Slow changes to help you stay in your home

29 May 2018
We've come to the end of a two year period of renovations and home improvements. We did the work as we had the money, time and energy for it. Our goal was to modernise and safety-proof our home for our older age, and for our children to be able to easily sell the house when we die. While not wanting to sound morbid, that time is coming for us in the next 10 - 20 years and we don't want to spend that time on home improvements. We want to live life to the full, enjoy each other's company and provide hospitality when family and friends visit us. As it stands now, we both feel we've done enough to allow us to relax and live well although we'll continue to upgrade any safety concerns that present themselves in the coming years.

Our latest project was to remove old white ceramic tiles from the kitchen splash-back and replace them with some beautiful Scandinavian tiles. Our kitchen is 21 years old now. We designed the kitchen and had it built when we moved into our pre-loved home 21 years ago. Our kitchen was made in Australia and installed by local tradesmen. It shows - it's served us well and still looks good today. Apart from replacing the counter tops and the under sink cupboard when our old dishwasher flooded the kitchen, we haven't replaced any drawer runners, hinges or hardware and they're all still working perfectly. That room is a pleasure to work in and I think it's probably the room I spend the most time in.

In general, most of us don't think about the house maintenance we can do as we age but it makes a huge difference to the long-term suitability and comfort of your home. If you intend living in your own home until the end, you'll need to think about what changes and improvements you can do as you age to help you do that. What is suitable in your 40s and 50s changes in your 60s and when you move into your 70s, you'll need a safe and secure home that is easy to move around in with few steps and no slippery floors. You'll need a good kitchen and bathroom that will help you stay fed and clean long into your senior years. Try to do the work in bits and pieces before you lose the energy and strength to do it. This is one of the things you can plan for when you're moving from one decade to the next.  Work out what needs fixing or changing, and what would make life easier for you, then plan your budget and timeline.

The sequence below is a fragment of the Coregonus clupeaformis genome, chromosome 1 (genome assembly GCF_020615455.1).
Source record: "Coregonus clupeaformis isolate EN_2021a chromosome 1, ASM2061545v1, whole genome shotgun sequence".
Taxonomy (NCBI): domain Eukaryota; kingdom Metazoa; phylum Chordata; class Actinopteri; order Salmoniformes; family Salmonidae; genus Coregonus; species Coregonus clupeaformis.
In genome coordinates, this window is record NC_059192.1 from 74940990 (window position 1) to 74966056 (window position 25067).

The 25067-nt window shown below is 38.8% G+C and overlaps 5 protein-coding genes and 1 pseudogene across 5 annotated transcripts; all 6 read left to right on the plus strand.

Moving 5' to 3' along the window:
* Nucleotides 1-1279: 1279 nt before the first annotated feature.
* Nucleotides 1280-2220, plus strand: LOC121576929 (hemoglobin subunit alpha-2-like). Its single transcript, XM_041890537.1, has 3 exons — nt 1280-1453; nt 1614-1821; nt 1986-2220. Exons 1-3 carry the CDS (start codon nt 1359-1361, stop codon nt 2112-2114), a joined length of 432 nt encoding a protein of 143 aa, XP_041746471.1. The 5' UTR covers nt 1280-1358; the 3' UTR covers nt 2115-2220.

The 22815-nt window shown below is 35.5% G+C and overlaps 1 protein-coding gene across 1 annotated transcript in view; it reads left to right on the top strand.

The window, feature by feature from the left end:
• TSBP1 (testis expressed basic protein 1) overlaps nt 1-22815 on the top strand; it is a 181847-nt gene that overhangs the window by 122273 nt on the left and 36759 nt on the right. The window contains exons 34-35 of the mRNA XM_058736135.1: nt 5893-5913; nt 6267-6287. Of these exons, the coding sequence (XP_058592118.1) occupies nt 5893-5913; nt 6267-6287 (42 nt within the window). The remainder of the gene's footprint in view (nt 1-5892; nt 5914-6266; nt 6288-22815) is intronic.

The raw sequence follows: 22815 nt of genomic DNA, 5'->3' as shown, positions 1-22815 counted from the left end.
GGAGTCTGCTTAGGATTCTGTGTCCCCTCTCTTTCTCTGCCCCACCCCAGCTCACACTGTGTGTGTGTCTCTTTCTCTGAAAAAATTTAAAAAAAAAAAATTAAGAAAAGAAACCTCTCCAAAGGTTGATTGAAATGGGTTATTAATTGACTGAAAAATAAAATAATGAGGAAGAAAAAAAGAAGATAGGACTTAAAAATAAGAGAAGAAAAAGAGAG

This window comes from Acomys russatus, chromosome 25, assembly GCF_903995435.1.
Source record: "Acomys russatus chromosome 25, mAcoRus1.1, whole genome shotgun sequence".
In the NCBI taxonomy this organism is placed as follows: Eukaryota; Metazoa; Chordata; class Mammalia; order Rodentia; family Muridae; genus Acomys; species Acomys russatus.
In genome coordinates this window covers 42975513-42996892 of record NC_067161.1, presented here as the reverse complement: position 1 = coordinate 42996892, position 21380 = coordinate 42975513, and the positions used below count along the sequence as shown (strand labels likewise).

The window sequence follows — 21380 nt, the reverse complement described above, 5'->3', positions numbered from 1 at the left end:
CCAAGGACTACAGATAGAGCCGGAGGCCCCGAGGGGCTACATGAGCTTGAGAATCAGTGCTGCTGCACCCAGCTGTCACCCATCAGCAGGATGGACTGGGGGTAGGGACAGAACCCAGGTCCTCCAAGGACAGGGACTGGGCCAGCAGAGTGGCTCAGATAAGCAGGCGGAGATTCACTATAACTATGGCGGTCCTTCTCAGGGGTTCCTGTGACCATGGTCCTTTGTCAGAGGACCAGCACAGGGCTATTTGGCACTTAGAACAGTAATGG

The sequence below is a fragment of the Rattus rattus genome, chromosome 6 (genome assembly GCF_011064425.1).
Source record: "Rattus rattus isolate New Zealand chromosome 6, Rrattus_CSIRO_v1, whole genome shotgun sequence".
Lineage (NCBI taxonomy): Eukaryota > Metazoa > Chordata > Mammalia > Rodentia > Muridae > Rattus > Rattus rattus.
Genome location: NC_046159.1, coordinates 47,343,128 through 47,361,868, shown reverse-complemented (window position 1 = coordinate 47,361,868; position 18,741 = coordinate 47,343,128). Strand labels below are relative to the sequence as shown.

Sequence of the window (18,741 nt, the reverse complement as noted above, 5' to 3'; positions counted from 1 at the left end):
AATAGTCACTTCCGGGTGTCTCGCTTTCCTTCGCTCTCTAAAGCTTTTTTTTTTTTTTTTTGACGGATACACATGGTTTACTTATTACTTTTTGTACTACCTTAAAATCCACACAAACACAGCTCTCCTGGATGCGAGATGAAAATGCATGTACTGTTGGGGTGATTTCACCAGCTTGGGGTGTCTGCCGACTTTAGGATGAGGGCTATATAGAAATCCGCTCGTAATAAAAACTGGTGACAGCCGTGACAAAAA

Our renovations were done on a strict budget. We bought the materials after looking around for the best prices and while we didn't always go for the lowest price, we focused instead on value for money. When we needed help, we got someone from Airtasker.  Our work took two years but we planned it that way so we could do the work when it suited us and when we had the spare cash to buy our materials. You may be many years away from these changes but I'm sure there are many readers here who could start planning tomorrow. I encourage you, no matter what age you're at, to start thinking about what you can do for yourself as you age so you can enjoy your later years in peace, safety and comfort.